Continuous, Emission, and Absorption Line Spectra

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1 name Continuous, Emission, and Absorption Line Spectra In this lab we will be looking at emission and absorption lines and understand what type of information we can gain from them. There are four parts to this lab. a) Looking at a Light Bulb and analyzing Black Body Radiation b) Looking at Gases c) Looking the Solar Spectrum d) Classifying Stellar Spectra Below is a graphical illustration of the differences between Continuous Spectra, Emission Line Spectra and Absorption Line Spectra (this is also known as Kirchoff s Laws ). Make sure you understand the concept of this. Spectral Line Formation Lab 8 1

2 Part I Lamps and Black Bodies 1) Observe the Intensity and the Color of the Light from the light bulb. Using the Variable Switch turn on the Light Bulb and slowly increase the Voltage. Do not use the spectroscope. What happens to the intensity as you increase the electricity? What happens to the temperature as you increase the electricity? What happens to the color as you increase the electricity? 2) Use the Spectroscope to analyze the light from that bulb. Pick an intermediate Intensity and describe what you see. List the colors from left to right. Using color pens, draw what you see. Identify and label wavelengths, i.e., write the appropriate wavelengths below the drawing. Draw an arrow in the direction of increasing wavelengths. 2 Lab 8 Spectral Line Formation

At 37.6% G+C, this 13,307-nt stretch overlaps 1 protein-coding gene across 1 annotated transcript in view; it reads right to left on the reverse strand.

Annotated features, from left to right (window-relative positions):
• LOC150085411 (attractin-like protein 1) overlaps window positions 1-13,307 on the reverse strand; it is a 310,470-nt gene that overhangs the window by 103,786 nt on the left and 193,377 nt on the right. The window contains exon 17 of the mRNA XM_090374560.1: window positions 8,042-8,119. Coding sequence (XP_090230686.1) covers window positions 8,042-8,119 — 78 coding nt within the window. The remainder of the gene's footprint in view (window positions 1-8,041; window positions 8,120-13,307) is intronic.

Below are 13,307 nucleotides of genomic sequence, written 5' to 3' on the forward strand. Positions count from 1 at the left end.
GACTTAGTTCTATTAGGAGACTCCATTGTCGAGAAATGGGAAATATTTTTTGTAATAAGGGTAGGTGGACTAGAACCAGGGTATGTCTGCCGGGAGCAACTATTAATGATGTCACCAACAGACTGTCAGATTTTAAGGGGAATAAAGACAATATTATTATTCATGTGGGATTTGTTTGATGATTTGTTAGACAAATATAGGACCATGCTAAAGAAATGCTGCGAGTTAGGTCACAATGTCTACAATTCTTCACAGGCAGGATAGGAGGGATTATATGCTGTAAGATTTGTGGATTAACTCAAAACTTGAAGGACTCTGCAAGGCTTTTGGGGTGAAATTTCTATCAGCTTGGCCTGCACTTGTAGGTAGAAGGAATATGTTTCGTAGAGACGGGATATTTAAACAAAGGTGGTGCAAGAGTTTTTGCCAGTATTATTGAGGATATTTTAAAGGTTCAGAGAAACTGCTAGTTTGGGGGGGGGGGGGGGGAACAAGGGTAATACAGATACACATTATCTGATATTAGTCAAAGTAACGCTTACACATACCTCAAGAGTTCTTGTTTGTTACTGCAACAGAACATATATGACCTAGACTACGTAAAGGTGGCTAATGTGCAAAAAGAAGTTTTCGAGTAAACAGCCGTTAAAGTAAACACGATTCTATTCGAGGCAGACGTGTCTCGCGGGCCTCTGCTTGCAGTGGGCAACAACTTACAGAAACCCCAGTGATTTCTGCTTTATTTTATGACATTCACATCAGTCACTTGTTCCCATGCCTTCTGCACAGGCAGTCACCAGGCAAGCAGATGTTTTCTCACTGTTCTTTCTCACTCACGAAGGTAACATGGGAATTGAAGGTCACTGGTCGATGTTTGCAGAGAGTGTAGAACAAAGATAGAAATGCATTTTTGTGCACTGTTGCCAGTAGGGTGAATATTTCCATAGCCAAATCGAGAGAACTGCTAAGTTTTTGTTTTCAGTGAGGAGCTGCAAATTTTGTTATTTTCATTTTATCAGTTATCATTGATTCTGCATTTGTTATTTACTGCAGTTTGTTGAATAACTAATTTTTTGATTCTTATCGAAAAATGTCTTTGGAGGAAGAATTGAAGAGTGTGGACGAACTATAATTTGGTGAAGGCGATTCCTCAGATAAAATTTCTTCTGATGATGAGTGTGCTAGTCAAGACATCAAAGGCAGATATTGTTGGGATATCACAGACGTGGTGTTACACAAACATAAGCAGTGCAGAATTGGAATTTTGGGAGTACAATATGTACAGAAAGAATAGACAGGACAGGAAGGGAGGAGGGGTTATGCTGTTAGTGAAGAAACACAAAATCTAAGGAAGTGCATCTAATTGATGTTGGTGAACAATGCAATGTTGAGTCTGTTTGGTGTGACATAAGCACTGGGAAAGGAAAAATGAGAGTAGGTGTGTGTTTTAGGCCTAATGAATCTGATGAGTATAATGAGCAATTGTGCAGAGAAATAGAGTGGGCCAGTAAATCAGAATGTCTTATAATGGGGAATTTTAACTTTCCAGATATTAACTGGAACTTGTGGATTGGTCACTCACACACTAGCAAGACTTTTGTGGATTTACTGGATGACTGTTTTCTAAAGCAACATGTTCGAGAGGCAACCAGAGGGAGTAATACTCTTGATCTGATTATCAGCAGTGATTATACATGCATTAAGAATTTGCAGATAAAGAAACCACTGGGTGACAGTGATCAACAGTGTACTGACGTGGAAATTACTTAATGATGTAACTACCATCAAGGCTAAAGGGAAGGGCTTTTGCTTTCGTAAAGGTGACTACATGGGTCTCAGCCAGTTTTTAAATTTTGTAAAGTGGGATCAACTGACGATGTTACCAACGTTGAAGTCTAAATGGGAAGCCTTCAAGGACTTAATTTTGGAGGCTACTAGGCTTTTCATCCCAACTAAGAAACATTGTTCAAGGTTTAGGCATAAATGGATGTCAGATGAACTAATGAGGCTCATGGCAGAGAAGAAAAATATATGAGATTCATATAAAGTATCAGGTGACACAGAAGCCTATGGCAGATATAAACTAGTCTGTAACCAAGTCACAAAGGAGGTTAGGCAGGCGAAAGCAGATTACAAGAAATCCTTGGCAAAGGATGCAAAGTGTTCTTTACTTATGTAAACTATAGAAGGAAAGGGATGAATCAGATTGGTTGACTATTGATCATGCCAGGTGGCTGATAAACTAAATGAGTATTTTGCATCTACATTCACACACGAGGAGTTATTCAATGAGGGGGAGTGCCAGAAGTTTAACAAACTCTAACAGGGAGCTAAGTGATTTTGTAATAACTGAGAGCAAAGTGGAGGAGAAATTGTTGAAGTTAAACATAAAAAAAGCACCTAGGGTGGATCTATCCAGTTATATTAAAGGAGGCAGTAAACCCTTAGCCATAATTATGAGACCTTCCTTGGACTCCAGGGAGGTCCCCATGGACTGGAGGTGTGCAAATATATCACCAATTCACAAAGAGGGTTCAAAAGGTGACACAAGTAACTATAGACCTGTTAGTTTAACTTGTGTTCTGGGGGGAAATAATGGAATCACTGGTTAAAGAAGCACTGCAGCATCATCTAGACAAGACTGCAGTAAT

3 3) Drawing the Spectrum in the form of a graph. Are all colors equally bright? Which color is brightest? Now turn the variable switch to a setting where yellow is the brightest color. Let s draw a graph of what you see. In the previous drawing you looked at the colors, and labeled the wavelengths this corresponds to the x-axis of your graph. The y-axis is the intensity of each color. This is shown below. Intensity very bright bright somewhat fainter much fainter Wavelength Compare the relative intensities of those colors. (How much fainter is the red light compared to the yellow? What about the blue light? Use the words somewhat fainter and much fainter.) Draw this into the above graph. (For example, for yellow draw a point the Intensity is bright ; repeat for the other colors). Connect all pints with a smooth curve that goes through all those points. And voila this is your spectrum it the Black Body Spectrum (or the Planck Spectrum same thing, other name). Now repeat the above analysis for two more settings the case where the blue light is the most intense, and where orange is most intense. Draw those points into the above graph and connect the points of each of the two settings. In WORDS describe what happens to the shape of the black body spectrum as the electricity is turned down? Spectral Line Formation Lab 8 3